What are kidney stones?
Kidney stones are hard masses that form from the over-concentration of chemicals, minerals, and salts in urine. Usually, urine absorbs these waste substances from the blood, and a body excrete them through the urinary tract. But when the quantity of these substances increases, they crystallise and collect inside the kidneys. Over time, these crystals turn into stone-like lumps.
The lumps can range in size–they can be as minuscule as a grain of sand or as large as a lemon. The small stones usually go undetected and cause little to no uneasiness. Increasing daily fluid intake can help speed up the process of passing the stone from the system. The bigger kidney stones are known to be painful. The pain can be intermittent but severe, and the stones also do not allow urine to flow freely because they might travel down to the ureter and get lodged there. A person with kidney stones might experience the sensation of incomplete urination and bloody pee.
Kidney stones can happen when a person does not consume enough water. If an individual does not drink enough water, they do not generate enough urine, and the waste substances stay in their body. If kidney stones are common in one’s family, then they can be prone to having them too. Having a high protein diet, eating high sodium foods, being obese or gaining weight, and having digestive conditions like IBS (irritable bowel syndrome) and Crohn’s disease can also increase the risk of kidney stones.
How are kidney stones diagnosed?
A physical examination and noting the patient’s medical history are the initial steps towards diagnosis. Then the doctor will also order blood tests, urinalysis, and imaging tests to have a clear overview of the patient’s condition.
What are kidney stone treatments?
Surgical intervention is needed when kidney stones are too large to be treated with at-home methods like drinking fluids and taking medication that can break them and dissolve them into the urine.
There are different methods of kidney stone removal, all of which are safe and effective. However, they do not eliminate the possibility of developing kidney stones again. Talk to a doctor about preventive methods to avoid kidney stones.
Here is a look at some common kidney stone treatments:
Extracorporeal shock wave lithotripsy (ESWL): ESWL is a routine procedure for the removal of kidney stones that cannot be passed through urine. High-frequency sound waves are pointed towards the kidney stone to break it into smaller pieces. The patient will be given a dose of painkillers so that they are not uncomfortable during the procedure. After this, the patient can pass the broken-up stone when they urinate.
Ureteroscopy: Often, the kidney stone does not stay within the kidney but flows down to the ureter where it gets stuck. So, the patient is unable to pee and can be in a lot of pain. A thin, lighted telescope equipped with a camera is inserted into the patient’s urethra and bladder and then is passed into the ureter. The surgeon can either remove the stone with another specialised instrument or with a laser. This procedure is carried out while the patient is under general anaesthesia.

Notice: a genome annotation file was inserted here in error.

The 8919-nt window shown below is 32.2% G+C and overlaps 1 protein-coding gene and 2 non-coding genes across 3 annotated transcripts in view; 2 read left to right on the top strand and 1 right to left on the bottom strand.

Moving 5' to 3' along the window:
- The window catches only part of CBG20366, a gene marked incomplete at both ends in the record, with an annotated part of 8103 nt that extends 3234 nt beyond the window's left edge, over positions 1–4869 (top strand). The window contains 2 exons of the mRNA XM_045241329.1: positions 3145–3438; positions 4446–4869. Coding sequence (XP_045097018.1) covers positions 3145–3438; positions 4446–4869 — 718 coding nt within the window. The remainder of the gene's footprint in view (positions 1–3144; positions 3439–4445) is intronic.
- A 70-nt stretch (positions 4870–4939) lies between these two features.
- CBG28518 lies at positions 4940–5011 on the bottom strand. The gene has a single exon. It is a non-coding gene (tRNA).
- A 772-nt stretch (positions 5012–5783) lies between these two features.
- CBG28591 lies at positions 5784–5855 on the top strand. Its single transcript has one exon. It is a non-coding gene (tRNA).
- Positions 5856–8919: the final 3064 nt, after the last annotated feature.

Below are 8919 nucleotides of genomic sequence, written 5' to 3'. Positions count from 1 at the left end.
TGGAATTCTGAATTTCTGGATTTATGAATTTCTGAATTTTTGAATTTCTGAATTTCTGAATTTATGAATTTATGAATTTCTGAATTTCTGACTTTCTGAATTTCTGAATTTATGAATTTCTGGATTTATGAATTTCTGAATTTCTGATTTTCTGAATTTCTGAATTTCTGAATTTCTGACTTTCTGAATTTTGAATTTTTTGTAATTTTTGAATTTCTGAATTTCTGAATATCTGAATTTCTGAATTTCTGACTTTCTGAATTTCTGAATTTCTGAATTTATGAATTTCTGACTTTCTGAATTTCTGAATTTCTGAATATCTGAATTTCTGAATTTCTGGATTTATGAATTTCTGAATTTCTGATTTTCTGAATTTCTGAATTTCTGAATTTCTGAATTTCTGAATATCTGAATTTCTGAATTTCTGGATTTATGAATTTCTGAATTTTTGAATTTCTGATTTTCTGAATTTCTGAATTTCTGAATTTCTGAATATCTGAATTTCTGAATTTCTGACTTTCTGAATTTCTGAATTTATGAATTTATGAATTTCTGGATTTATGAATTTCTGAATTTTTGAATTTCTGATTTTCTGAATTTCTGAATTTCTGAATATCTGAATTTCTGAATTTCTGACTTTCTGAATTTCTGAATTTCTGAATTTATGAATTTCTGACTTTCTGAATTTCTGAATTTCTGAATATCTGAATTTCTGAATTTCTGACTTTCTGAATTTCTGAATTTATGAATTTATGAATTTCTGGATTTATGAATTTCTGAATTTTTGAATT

Percutaneous nephrolithotomy (PCNL): PCNL is usually an alternative to ESWL, especially if ESWL is not suitable for the patient. Obese individuals, for instance, will be advised against ESWL. A nephroscope, which is a thin telescopic instrument, is passed through a tiny incision in the patient’s back to reach the stone-affected kidney. The surgeon will most likely use laser or special tools to either extract or break the stone. This surgery is also performed under general anaesthesia. It is advised that the patient not partake in any major physical activities like exercising or driving post 48 hours of this procedure.
Open surgery: This is usually how kidney stones were operated on in the past before surgical techniques became relatively sophisticated and painless. Open surgery is useful but comes with its own risks. The chances of infections are higher, and the recovery time is much, much longer than that required for any of the abovementioned procedures. Nowadays, open surgery only takes place in rare instances, like when the location of the kidney stone is hard to reach, if there is an abnormality in the urinary system, or if previous methods of intervention have not given desirable results.
Kidney stone operation costs can vary in India depending on the type of procedure a person needs to undergo, the city they live in, and the hospital they choose. Health insurance that includes this condition can help a patient manage kidney stones surgery cost. The price of the procedures can roughly range from Rs 25,000 to Rs 1 Lakh.
Besides the kidney stone laser treatment cost or open surgery cost, the patient will also have to factor in other expenses like pre-surgery costs (including urology profile and consultation fee), medication, and hospital stay (if necessary).
If the choice of hospital is a government one, then the overall expenses will be significantly lower than those incurred in a private hospital. The choice of rooms for the post-surgery stay in the private hospital (regular, deluxe, or super deluxe) can also contribute to the cost depending on the hospital and the city the patient is in. It’s ideal going to a hospital where one can have little to no financial burden and get good care.
An estimate of the abovementioned kidney stone operation costs is:
Shockwave lithotripsy (ESWL): INR 40,000 to INR 55,000
Uteroscopy: INR 65,000 to INR 1,50,000
Percutaneous nephrolithotripsy (PCNL): INR 70,000 to INR 85,000
Open surgery: INR 40,000 to INR 70,000